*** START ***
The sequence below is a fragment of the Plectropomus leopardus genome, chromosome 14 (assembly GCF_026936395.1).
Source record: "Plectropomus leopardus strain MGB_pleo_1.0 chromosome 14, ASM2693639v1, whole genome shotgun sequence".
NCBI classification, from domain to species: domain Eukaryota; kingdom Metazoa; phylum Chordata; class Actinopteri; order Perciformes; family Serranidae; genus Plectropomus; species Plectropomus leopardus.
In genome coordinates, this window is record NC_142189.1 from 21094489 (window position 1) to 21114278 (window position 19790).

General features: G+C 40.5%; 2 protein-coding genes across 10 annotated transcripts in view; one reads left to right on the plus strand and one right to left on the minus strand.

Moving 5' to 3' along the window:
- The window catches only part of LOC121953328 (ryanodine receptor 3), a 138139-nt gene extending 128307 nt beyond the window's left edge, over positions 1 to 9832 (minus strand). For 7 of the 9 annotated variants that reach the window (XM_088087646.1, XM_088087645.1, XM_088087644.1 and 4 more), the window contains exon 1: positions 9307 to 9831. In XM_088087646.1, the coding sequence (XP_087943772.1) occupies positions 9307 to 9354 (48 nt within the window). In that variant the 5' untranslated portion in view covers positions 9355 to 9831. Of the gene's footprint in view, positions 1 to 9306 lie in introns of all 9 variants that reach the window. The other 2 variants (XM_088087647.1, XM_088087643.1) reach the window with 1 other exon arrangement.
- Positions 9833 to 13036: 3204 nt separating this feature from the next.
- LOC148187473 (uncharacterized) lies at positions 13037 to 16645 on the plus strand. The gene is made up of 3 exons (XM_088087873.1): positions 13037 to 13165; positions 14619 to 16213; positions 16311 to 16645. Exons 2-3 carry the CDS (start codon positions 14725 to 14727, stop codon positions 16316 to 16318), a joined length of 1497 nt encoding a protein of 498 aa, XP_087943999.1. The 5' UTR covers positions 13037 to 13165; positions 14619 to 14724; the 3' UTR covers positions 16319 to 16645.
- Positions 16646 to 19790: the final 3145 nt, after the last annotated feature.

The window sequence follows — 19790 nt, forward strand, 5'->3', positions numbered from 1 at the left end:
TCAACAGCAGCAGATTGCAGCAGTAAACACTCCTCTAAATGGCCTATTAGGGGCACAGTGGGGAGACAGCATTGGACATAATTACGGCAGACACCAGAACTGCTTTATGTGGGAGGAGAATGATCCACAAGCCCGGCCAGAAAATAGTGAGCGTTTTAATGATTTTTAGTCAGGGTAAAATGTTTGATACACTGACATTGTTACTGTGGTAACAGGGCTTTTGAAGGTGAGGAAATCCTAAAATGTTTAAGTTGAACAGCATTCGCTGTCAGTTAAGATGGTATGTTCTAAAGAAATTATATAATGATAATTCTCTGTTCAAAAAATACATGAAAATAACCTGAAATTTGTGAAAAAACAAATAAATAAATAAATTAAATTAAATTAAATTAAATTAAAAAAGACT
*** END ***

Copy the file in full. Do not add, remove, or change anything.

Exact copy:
The sequence below is a fragment of the Plectropomus leopardus genome, chromosome 14 (assembly GCF_026936395.1).
Source record: "Plectropomus leopardus strain MGB_pleo_1.0 chromosome 14, ASM2693639v1, whole genome shotgun sequence".
NCBI classification, from domain to species: domain Eukaryota; kingdom Metazoa; phylum Chordata; class Actinopteri; order Perciformes; family Serranidae; genus Plectropomus; species Plectropomus leopardus.
In genome coordinates, this window is record NC_142189.1 from 21094489 (window position 1) to 21114278 (window position 19790).

General features: G+C 40.5%; 2 protein-coding genes across 10 annotated transcripts in view; one reads left to right on the plus strand and one right to left on the minus strand.

Moving 5' to 3' along the window:
- The window catches only part of LOC121953328 (ryanodine receptor 3), a 138139-nt gene extending 128307 nt beyond the window's left edge, over positions 1 to 9832 (minus strand). For 7 of the 9 annotated variants that reach the window (XM_088087646.1, XM_088087645.1, XM_088087644.1 and 4 more), the window contains exon 1: positions 9307 to 9831. In XM_088087646.1, the coding sequence (XP_087943772.1) occupies positions 9307 to 9354 (48 nt within the window). In that variant the 5' untranslated portion in view covers positions 9355 to 9831. Of the gene's footprint in view, positions 1 to 9306 lie in introns of all 9 variants that reach the window. The other 2 variants (XM_088087647.1, XM_088087643.1) reach the window with 1 other exon arrangement.
- Positions 9833 to 13036: 3204 nt separating this feature from the next.
- LOC148187473 (uncharacterized) lies at positions 13037 to 16645 on the plus strand. The gene is made up of 3 exons (XM_088087873.1): positions 13037 to 13165; positions 14619 to 16213; positions 16311 to 16645. Exons 2-3 carry the CDS (start codon positions 14725 to 14727, stop codon positions 16316 to 16318), a joined length of 1497 nt encoding a protein of 498 aa, XP_087943999.1. The 5' UTR covers positions 13037 to 13165; positions 14619 to 14724; the 3' UTR covers positions 16319 to 16645.
- Positions 16646 to 19790: the final 3145 nt, after the last annotated feature.

The window sequence follows — 19790 nt, forward strand, 5'->3', positions numbered from 1 at the left end:
TCAACAGCAGCAGATTGCAGCAGTAAACACTCCTCTAAATGGCCTATTAGGGGCACAGTGGGGAGACAGCATTGGACATAATTACGGCAGACACCAGAACTGCTTTATGTGGGAGGAGAATGATCCACAAGCCCGGCCAGAAAATAGTGAGCGTTTTAATGATTTTTAGTCAGGGTAAAATGTTTGATACACTGACATTGTTACTGTGGTAACAGGGCTTTTGAAGGTGAGGAAATCCTAAAATGTTTAAGTTGAACAGCATTCGCTGTCAGTTAAGATGGTATGTTCTAAAGAAATTATATAATGATAATTCTCTGTTCAAAAAATACATGAAAATAACCTGAAATTTGTGAAAAAACAAATAAATAAATAAATTAAATTAAATTAAATTAAATTAAAAAAGACT